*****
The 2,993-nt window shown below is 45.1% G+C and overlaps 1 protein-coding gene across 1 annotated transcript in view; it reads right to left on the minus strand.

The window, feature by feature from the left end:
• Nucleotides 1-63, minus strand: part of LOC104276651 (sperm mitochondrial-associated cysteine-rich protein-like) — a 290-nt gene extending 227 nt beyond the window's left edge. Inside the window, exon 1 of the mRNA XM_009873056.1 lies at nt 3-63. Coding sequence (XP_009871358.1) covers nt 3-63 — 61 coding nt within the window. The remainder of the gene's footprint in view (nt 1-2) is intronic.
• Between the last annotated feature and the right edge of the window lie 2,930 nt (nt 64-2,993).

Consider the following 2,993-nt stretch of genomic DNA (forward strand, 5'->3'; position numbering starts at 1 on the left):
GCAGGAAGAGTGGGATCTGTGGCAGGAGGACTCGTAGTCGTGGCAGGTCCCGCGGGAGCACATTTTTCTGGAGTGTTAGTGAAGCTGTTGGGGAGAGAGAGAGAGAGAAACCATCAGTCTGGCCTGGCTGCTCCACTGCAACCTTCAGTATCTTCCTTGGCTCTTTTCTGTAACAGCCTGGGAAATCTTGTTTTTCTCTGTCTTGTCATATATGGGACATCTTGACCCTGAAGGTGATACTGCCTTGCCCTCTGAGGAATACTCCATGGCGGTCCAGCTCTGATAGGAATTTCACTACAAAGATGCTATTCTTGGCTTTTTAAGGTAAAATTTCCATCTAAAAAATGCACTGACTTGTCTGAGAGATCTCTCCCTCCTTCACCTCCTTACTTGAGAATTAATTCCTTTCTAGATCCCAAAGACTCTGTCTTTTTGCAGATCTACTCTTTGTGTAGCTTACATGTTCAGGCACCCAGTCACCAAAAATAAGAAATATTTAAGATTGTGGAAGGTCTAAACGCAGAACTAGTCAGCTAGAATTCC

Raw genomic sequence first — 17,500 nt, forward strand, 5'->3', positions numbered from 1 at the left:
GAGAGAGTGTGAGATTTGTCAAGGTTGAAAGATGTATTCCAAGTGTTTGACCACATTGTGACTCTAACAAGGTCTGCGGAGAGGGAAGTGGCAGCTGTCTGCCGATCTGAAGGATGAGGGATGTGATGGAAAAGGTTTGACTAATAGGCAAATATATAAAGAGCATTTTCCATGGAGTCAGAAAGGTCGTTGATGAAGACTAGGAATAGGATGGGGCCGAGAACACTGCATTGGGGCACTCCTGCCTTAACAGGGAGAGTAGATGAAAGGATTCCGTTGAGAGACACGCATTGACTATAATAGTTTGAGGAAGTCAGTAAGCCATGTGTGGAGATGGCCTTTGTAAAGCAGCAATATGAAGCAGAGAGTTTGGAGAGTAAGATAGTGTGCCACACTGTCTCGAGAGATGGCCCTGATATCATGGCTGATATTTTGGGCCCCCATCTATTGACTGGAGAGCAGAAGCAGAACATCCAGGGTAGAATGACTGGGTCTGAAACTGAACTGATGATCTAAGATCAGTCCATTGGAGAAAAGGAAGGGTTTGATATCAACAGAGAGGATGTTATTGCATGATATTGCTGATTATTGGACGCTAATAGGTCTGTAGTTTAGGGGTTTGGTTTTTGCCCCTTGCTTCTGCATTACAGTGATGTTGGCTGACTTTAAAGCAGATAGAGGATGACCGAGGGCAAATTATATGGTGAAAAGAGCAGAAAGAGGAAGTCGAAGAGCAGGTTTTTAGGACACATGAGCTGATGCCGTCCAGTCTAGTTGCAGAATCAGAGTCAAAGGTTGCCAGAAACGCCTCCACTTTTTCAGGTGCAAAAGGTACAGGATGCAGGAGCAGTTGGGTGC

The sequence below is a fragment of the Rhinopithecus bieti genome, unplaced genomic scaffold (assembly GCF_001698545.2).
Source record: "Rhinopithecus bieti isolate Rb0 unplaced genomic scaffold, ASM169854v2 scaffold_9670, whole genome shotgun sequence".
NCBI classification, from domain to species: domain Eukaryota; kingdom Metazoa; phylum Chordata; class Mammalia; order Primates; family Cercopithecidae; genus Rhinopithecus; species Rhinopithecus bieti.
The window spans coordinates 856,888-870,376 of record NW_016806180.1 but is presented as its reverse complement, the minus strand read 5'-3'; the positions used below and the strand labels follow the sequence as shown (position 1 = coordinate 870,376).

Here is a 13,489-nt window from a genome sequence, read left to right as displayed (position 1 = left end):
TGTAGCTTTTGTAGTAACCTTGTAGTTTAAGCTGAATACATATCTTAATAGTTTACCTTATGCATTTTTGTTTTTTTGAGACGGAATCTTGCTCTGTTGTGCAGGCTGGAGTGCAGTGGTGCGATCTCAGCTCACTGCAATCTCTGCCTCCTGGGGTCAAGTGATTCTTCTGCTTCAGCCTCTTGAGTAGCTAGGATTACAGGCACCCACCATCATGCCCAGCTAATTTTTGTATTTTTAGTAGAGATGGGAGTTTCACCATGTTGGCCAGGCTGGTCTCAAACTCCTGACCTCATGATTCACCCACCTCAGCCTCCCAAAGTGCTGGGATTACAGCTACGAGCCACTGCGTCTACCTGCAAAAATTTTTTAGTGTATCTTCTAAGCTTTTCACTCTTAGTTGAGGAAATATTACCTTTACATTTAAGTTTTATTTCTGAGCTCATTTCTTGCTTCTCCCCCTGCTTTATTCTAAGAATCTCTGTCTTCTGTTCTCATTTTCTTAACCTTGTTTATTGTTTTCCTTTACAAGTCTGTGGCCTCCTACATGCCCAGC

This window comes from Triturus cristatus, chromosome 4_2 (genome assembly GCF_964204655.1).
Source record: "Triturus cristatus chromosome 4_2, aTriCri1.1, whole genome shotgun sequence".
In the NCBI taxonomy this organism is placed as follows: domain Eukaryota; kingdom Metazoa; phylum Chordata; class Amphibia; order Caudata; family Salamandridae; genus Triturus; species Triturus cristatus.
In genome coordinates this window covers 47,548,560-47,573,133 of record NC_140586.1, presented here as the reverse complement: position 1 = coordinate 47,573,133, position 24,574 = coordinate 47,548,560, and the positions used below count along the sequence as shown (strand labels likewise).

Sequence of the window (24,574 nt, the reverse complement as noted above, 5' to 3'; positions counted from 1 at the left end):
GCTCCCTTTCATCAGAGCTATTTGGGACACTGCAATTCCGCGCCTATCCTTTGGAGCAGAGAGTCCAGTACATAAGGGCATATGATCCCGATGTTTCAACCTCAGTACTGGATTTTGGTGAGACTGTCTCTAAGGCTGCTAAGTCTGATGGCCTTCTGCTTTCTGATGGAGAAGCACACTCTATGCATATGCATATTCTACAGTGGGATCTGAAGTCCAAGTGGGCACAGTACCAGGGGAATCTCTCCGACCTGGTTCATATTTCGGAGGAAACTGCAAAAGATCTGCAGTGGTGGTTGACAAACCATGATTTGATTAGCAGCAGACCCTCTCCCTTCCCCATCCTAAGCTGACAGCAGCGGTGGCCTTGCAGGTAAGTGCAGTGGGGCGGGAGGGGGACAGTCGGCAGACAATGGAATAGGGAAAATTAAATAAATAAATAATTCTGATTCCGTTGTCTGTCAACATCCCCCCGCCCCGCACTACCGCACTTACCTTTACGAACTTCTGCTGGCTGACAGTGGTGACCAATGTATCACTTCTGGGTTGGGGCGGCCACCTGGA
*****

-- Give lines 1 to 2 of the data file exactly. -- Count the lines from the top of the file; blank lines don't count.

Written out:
The 2,993-nt window shown below is 45.1% G+C and overlaps 1 protein-coding gene across 1 annotated transcript in view; it reads right to left on the minus strand.

The window, feature by feature from the left end: